The link between patriarchy and gender discrimination in Pakistan is not difficult to discern. For example, the stigma that is often associated with women marrying partners of their own free will is reflective of a desire to police and regulate female mobility and sexuality, with the capacity to do this having implications on the ability to control transfers of property within and between families. Taken to its logical and unfortunate conclusion, this particular view of women and their place in society is the one that leads to widespread honour-killing, as well as other practices such as marriages to the Quran as well as the ‘marrying’ of minors to cousins at an early age. That there is a clear economic logic to many contemporary discriminatory practices can also be seen in the concept of dowry, whereby brides, often regarded as unproductive additions to the households they join, are expected to bring with themselves the means for their support.

That these, and other practices, are problematic is easy to see; this has not, however, prevented them from becoming part of the everyday societal lexicon in Pakistan. It is here that the important symbolic services rendered by formal and informal institutions becomes more apparent. For example, this week also saw the Council of Islamic Ideology (CII) once again intervene in debates on divorce, claiming that women do not have the right to unconditional khula. This pronouncement follows earlier statements that have declared child marriage to be acceptable and suggested that men have the right to marry additional wives without the consent of their existing partners. Observers of the CII have often underplayed the impact of its clearly misogynistic claims, arguing that its purely advisory role limits its impact on the law and governance. While that might be true, the limited formal power of the CII does not impede it from contributing to broader debates in society that help to cultivate an atmosphere in which gender discrimination becomes both normal and legitimate. In a context where religion has increasingly come to dominate the public discourse in Pakistan, and where the Hudood and Blasphemy laws (to name just two examples) have clearly played a role in shaping discriminatory social attitudes towards women and minorities, it would be a mistake to believe the informal nature of the CII and, indeed, the tribal jirgas behind the ban on female voting, undermines their ability to influence society.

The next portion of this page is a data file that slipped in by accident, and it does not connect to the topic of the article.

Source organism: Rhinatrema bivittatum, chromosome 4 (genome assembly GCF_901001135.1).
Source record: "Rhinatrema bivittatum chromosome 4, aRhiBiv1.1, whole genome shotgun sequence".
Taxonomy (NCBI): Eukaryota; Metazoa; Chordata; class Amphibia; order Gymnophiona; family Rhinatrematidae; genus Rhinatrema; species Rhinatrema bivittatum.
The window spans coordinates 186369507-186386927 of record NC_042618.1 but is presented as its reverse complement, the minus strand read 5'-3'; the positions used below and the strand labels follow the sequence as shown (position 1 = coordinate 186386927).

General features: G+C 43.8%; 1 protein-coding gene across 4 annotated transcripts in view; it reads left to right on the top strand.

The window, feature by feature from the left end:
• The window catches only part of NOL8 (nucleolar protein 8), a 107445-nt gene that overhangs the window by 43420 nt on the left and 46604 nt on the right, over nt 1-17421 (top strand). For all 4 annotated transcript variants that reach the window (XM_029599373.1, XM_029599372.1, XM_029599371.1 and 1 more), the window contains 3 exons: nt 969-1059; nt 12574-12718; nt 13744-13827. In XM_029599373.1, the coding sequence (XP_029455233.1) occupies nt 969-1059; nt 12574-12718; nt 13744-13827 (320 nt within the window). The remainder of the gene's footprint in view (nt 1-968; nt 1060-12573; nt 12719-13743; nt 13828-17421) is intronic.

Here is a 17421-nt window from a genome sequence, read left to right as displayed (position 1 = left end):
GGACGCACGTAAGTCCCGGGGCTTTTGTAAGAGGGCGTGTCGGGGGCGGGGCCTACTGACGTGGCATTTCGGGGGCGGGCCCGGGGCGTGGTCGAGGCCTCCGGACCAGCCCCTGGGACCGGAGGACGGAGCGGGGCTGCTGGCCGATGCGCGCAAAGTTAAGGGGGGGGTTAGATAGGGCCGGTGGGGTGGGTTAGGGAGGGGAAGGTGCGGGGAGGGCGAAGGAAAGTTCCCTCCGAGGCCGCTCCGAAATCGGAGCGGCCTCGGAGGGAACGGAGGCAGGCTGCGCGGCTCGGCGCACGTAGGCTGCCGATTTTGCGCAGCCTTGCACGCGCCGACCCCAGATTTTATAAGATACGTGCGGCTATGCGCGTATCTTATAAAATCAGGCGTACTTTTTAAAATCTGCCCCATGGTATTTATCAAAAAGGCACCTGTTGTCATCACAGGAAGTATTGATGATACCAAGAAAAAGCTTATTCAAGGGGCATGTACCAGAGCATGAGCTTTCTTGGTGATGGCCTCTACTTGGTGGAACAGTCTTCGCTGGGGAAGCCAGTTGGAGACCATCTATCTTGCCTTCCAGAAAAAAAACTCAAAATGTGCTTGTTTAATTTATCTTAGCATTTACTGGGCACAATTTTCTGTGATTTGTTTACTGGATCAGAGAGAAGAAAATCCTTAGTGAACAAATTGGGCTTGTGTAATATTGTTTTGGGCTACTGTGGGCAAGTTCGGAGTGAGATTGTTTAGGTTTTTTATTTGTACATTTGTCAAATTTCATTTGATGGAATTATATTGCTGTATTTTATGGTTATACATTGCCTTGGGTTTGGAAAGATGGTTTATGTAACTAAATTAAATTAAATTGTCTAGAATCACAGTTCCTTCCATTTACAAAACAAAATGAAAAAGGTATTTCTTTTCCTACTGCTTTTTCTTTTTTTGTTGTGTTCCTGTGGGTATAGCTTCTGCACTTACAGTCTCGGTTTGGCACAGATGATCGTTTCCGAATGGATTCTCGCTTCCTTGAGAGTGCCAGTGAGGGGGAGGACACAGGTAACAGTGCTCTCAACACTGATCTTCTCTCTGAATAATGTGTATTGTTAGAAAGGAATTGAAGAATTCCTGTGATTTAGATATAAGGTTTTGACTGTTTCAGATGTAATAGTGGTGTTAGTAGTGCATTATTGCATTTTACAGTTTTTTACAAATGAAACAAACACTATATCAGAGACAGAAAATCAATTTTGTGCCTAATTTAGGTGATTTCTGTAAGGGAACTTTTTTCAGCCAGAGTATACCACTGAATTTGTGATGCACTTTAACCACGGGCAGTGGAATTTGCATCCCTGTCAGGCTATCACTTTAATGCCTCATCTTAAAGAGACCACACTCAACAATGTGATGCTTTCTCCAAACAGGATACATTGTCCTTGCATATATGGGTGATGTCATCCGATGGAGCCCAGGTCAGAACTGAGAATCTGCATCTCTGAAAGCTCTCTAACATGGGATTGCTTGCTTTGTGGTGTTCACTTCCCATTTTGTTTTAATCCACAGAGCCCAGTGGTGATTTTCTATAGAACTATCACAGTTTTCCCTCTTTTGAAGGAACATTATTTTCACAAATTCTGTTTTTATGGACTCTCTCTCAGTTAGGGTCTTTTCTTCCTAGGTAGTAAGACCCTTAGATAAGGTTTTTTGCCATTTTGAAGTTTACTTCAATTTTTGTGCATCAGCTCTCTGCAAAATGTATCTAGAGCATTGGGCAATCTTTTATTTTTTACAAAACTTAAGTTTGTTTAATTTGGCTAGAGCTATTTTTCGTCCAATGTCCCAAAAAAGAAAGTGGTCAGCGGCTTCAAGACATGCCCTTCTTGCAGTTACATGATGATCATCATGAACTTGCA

As such, perhaps the most disappointing aspect of this entire voting episode has been the spineless response of the major political parties including the PTI. While this conduct is not entirely unexpected from parties like the Jamaat which have long championed patriarchy as a means through which to win support for their conservative religious platform, the PTI’s capitulation to these demands is borne of little more than opportunism and petty political calculation at the local level. Evidence from around the world shows that political parties can play a leading role in the fight for women’s empowerment by selecting female candidates, campaigning for their rights, and challenging conventional patriarchal wisdom. The local government elections were an opportunity for more progressive parties in KP to take a stand against regressive practices that perpetuate discrimination against women. That no party was willing to take up this challenge in a meaningful way represents a tremendous failure on their part, and once again serves to illustrate the emptiness at the heart of the claims they make about bringing change to Pakistan.

 The writer is an assistant professor of political science at LUMS.

hassan.javid@lums.edu.pk